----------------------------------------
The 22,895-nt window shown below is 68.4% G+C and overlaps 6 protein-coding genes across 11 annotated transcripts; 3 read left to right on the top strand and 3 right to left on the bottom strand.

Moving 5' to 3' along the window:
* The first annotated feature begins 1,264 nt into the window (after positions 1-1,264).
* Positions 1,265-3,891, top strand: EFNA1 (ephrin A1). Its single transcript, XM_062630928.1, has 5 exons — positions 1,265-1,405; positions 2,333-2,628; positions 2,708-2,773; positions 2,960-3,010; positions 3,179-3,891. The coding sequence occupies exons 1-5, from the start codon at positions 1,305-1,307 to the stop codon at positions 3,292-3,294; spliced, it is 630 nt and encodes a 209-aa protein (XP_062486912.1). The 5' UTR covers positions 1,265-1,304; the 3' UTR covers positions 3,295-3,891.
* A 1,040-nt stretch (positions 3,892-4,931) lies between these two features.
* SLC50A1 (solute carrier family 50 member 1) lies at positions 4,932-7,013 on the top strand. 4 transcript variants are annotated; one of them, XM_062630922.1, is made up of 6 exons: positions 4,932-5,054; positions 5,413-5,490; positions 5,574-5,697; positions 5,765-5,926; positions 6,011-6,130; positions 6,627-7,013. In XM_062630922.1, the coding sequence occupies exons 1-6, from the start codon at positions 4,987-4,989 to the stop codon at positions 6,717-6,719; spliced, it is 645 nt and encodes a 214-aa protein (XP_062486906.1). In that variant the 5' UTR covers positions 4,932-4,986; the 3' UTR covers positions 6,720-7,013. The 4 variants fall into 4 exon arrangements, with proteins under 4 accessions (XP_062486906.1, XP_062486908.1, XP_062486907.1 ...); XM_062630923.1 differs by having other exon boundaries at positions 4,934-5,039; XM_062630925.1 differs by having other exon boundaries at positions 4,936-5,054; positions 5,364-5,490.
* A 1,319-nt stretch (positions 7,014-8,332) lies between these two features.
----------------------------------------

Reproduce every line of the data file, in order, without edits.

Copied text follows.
The 22,895-nt window shown below is 68.4% G+C and overlaps 6 protein-coding genes across 11 annotated transcripts; 3 read left to right on the top strand and 3 right to left on the bottom strand.

Moving 5' to 3' along the window:
* The first annotated feature begins 1,264 nt into the window (after positions 1-1,264).
* Positions 1,265-3,891, top strand: EFNA1 (ephrin A1). Its single transcript, XM_062630928.1, has 5 exons — positions 1,265-1,405; positions 2,333-2,628; positions 2,708-2,773; positions 2,960-3,010; positions 3,179-3,891. The coding sequence occupies exons 1-5, from the start codon at positions 1,305-1,307 to the stop codon at positions 3,292-3,294; spliced, it is 630 nt and encodes a 209-aa protein (XP_062486912.1). The 5' UTR covers positions 1,265-1,304; the 3' UTR covers positions 3,295-3,891.
* A 1,040-nt stretch (positions 3,892-4,931) lies between these two features.
* SLC50A1 (solute carrier family 50 member 1) lies at positions 4,932-7,013 on the top strand. 4 transcript variants are annotated; one of them, XM_062630922.1, is made up of 6 exons: positions 4,932-5,054; positions 5,413-5,490; positions 5,574-5,697; positions 5,765-5,926; positions 6,011-6,130; positions 6,627-7,013. In XM_062630922.1, the coding sequence occupies exons 1-6, from the start codon at positions 4,987-4,989 to the stop codon at positions 6,717-6,719; spliced, it is 645 nt and encodes a 214-aa protein (XP_062486906.1). In that variant the 5' UTR covers positions 4,932-4,986; the 3' UTR covers positions 6,720-7,013. The 4 variants fall into 4 exon arrangements, with proteins under 4 accessions (XP_062486906.1, XP_062486908.1, XP_062486907.1 ...); XM_062630923.1 differs by having other exon boundaries at positions 4,934-5,039; XM_062630925.1 differs by having other exon boundaries at positions 4,936-5,054; positions 5,364-5,490.
* A 1,319-nt stretch (positions 7,014-8,332) lies between these two features.